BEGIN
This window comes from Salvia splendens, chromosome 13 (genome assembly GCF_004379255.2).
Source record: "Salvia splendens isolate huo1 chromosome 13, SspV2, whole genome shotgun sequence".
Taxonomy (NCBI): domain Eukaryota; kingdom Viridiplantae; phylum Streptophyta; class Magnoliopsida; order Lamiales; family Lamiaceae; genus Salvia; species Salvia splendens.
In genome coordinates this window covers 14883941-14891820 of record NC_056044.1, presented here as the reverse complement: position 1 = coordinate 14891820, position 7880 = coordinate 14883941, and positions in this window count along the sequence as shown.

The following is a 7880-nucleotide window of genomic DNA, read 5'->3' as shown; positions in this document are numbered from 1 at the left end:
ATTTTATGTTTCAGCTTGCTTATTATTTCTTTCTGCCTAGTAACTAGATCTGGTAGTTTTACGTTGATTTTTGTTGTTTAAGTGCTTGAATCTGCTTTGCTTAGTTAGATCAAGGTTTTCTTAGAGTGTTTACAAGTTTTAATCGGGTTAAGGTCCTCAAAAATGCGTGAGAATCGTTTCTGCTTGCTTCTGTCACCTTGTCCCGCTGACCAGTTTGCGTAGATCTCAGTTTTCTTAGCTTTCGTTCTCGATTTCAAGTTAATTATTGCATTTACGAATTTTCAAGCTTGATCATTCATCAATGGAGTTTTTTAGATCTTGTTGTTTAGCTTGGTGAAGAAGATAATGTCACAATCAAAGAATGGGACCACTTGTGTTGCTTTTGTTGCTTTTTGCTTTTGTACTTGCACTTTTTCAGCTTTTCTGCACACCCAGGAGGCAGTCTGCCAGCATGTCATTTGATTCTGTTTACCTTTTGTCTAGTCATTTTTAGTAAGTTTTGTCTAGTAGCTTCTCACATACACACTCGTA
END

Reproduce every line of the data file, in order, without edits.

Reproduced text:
This window comes from Salvia splendens, chromosome 13 (genome assembly GCF_004379255.2).
Source record: "Salvia splendens isolate huo1 chromosome 13, SspV2, whole genome shotgun sequence".
Taxonomy (NCBI): domain Eukaryota; kingdom Viridiplantae; phylum Streptophyta; class Magnoliopsida; order Lamiales; family Lamiaceae; genus Salvia; species Salvia splendens.
In genome coordinates this window covers 14883941-14891820 of record NC_056044.1, presented here as the reverse complement: position 1 = coordinate 14891820, position 7880 = coordinate 14883941, and positions in this window count along the sequence as shown.

The following is a 7880-nucleotide window of genomic DNA, read 5'->3' as shown; positions in this document are numbered from 1 at the left end:
ATTTTATGTTTCAGCTTGCTTATTATTTCTTTCTGCCTAGTAACTAGATCTGGTAGTTTTACGTTGATTTTTGTTGTTTAAGTGCTTGAATCTGCTTTGCTTAGTTAGATCAAGGTTTTCTTAGAGTGTTTACAAGTTTTAATCGGGTTAAGGTCCTCAAAAATGCGTGAGAATCGTTTCTGCTTGCTTCTGTCACCTTGTCCCGCTGACCAGTTTGCGTAGATCTCAGTTTTCTTAGCTTTCGTTCTCGATTTCAAGTTAATTATTGCATTTACGAATTTTCAAGCTTGATCATTCATCAATGGAGTTTTTTAGATCTTGTTGTTTAGCTTGGTGAAGAAGATAATGTCACAATCAAAGAATGGGACCACTTGTGTTGCTTTTGTTGCTTTTTGCTTTTGTACTTGCACTTTTTCAGCTTTTCTGCACACCCAGGAGGCAGTCTGCCAGCATGTCATTTGATTCTGTTTACCTTTTGTCTAGTCATTTTTAGTAAGTTTTGTCTAGTAGCTTCTCACATACACACTCGTA